The pub has long served as the epicenter of Ireland’s social life—a place where friendships are made and stories are shared over foamy pints of beer. Finn McCool's Irish Pub positions itself firmly within this tradition of communality, inviting guests to bond while eating fish ‘n’ chips or clinking glasses of Guinness at a hardwood bar that spans the length of the room.
The convivial atmosphere isn’t the only aspect of Finn McCool's that recalls the old country. Traditional Irish staples such as shepherd’s pie, corned beef, and bangers and mash fill the pub’s menu. Savory scents waft through the air as guests throw darts, play billiards, and soak in the sunshine on the outdoor patio. A lineup of flat-screen TVs hums with the sounds of the day’s sporting events, which guests can wager their pots of gold or leprechaun manservants on at the pub’s Colonial Downs betting hub. :m]]
Pizza Fusion delivers pies in hybrid vehicles, uses eco-friendly cleaning products, gives discounts for recycled pizza boxes, donates to environmental causes, and uses utensils made from potatoes. Its planned moon base will have a limited delivery range but will be 100% carbon neutral.
Yokozuna Sushi’s chefs sling plates loaded with options from a menu of traditional raw and grilled Japanese fare along a gleaming countertop. Patrons commence meals with pan-fried salmon-skin salad ($8.95) and move on to conquer six pieces of nigiri paired with a california roll ($16.50). Inventive sushi rolls caper across plates in configurations such as the Red Blossom, a bundle of deep-fried shrimp, crab, spicy tuna, and green onion ($13.95) that unleashes impressive flavors like a chef's piggy bank. Chicken, beef, or salmon doused in teriyaki sauce tumble across salad and rice ($11.95–$12.95), and chirashi bowls ($19.95) provide ideal hiding places for veggies as well as sashimi tired of crashing on Poseidon's futon. Cheerful chatter wafts from tables amid blossoming potted plants across a hardwood sushi bar lit by hanging paper lanterns.
As a 20-year veteran firefighter, Shawn Gregory saw his share of action and understood how draining a day on the job can be. So when Shawn and his wife decided to open Halligan Bar & Grill––named after a common tool used by firemen––they wanted to pay homage to the brave individuals in the fire service. “I built this place kinda to be a clubhouse for me and my firefighter friends to kick back after a long hard day on the job,” Shawn describes on his website.
Alongside firefighter-themed gear decorating the walls, including helmet-covered lights and uniforms pinned to the wall, the original eatery’s pride and joy is a 1973 Seagrave fire engine donated by the Mangohick Volunteer Fire Department. The engine, cut in half, sits behind the bar and portions out libations from its pump panel-turned-beer taps. Fully operational lights dance across the bar, and sirens blare every time someone says the word “refill.” At Halligan’s second location in Glen Allen, bar stools flank an entire fire truck in the massive dining room, and the roof holds tables reserved for VIP seating.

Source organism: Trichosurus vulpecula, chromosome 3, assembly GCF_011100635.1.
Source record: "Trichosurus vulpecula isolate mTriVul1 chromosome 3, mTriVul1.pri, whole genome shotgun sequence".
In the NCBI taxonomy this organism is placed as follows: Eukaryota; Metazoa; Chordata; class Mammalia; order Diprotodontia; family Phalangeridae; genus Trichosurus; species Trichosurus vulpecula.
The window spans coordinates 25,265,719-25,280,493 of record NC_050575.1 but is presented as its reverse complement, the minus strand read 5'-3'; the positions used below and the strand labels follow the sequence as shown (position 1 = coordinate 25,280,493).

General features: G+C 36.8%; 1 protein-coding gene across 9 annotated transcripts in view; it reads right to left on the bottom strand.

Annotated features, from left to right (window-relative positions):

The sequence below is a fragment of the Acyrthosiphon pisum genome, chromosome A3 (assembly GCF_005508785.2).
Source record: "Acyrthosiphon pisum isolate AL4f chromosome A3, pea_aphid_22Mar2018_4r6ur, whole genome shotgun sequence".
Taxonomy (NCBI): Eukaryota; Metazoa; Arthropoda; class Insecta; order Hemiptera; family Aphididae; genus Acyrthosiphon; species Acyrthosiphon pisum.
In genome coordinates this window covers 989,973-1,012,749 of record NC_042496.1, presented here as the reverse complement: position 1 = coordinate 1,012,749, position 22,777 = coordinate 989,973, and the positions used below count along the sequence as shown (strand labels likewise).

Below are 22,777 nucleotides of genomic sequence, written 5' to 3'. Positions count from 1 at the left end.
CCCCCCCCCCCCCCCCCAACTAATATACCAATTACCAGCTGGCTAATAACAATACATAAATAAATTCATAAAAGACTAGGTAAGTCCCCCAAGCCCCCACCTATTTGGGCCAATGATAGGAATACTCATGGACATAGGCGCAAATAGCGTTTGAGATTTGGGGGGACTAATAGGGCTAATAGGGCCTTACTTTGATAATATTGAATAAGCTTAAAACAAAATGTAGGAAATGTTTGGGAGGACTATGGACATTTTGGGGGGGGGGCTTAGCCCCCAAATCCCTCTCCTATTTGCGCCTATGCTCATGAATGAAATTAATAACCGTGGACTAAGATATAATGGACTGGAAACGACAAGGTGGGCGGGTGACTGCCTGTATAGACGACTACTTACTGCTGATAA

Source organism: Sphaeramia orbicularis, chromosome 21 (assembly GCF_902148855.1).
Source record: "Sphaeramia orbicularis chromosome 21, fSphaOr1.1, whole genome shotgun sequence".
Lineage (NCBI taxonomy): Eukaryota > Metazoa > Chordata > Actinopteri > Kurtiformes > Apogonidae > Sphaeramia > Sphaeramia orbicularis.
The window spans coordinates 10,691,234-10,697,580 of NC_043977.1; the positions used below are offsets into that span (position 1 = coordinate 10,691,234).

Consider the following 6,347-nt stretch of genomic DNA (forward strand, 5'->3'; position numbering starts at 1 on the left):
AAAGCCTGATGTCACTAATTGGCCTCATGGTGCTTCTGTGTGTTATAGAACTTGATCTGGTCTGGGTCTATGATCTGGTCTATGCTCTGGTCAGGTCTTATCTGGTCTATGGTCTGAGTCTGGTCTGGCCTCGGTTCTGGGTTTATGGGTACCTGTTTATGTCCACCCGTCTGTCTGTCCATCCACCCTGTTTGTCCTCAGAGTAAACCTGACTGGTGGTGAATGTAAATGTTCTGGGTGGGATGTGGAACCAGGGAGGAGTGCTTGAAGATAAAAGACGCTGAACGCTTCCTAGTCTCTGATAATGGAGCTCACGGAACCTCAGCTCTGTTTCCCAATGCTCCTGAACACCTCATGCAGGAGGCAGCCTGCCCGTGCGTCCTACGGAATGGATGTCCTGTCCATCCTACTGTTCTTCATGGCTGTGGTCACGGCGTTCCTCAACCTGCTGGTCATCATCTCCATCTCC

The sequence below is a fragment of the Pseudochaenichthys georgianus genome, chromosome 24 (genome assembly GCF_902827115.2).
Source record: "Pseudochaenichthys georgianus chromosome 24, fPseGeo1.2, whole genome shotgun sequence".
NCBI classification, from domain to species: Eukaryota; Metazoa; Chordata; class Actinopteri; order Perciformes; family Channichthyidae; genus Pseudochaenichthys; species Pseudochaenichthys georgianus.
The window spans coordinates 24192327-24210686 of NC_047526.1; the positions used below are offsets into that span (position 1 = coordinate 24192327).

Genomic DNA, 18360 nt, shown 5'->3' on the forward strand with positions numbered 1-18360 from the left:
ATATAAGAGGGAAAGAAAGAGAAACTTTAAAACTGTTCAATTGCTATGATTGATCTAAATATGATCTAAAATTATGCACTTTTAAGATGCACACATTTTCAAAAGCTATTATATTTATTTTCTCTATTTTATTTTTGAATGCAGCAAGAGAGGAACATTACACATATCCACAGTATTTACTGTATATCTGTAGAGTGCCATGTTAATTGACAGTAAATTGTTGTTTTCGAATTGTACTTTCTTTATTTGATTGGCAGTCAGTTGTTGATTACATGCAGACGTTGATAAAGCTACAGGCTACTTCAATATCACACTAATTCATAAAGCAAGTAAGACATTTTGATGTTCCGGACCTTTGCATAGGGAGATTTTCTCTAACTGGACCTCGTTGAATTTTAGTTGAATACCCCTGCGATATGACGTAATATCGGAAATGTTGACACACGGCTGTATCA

Here's a tip when visiting Tokyo Sushi: try to grab a seat right at the sushi bar. That's where diners can view the chefs up close and marvel as their skilled hands slice thin sashimi and roll sushi in dozens of combinations. The sushi chefs focus on simplicity and freshness; they rely on in-season ingredients and then let the flavors speak for themselves. Head Chef Huang is the driving force behind this philosophy, and he carries on the traditions he first learned while studying alongside a veteran sushi master.
Beyond the sushi bar, Chef Huang and his kitchen staff grill lobster, pork, and other meats. These proteins form the base of traditional entrees or bento boxes, which, if stacked, would make the most delicious play fort in the world. Tokyo Sushi's drinks aren't an afterthought, either; its sake and beer is imported straight from Japan.
Biting into a Padow's ham, pizza slice, or sandwich means taking part in tradition. George Padow founded his grocery store in 1936. Fifty years later, when his sons Sidney and Eddie transformed their pop's shop into a specialty foods shop, the brothers couldn?t open their multiple locations fast enough to keep up with demand?people loved their ham, preserves, and gift baskets. Expertly aged and cured pork is the Padow specialty?as are jumbo Virginia peanuts?but as a deli, it's also well-known for its made-to-order sandwiches and pizzas. Whether stocking up with a Dinner Survival Kit sampler, making one's own bread with an artisan dough mix, or painting the walls of one's kitchen with a proprietary relish or spread, generations have relied on the Padow family for lip-smacking food of top quality.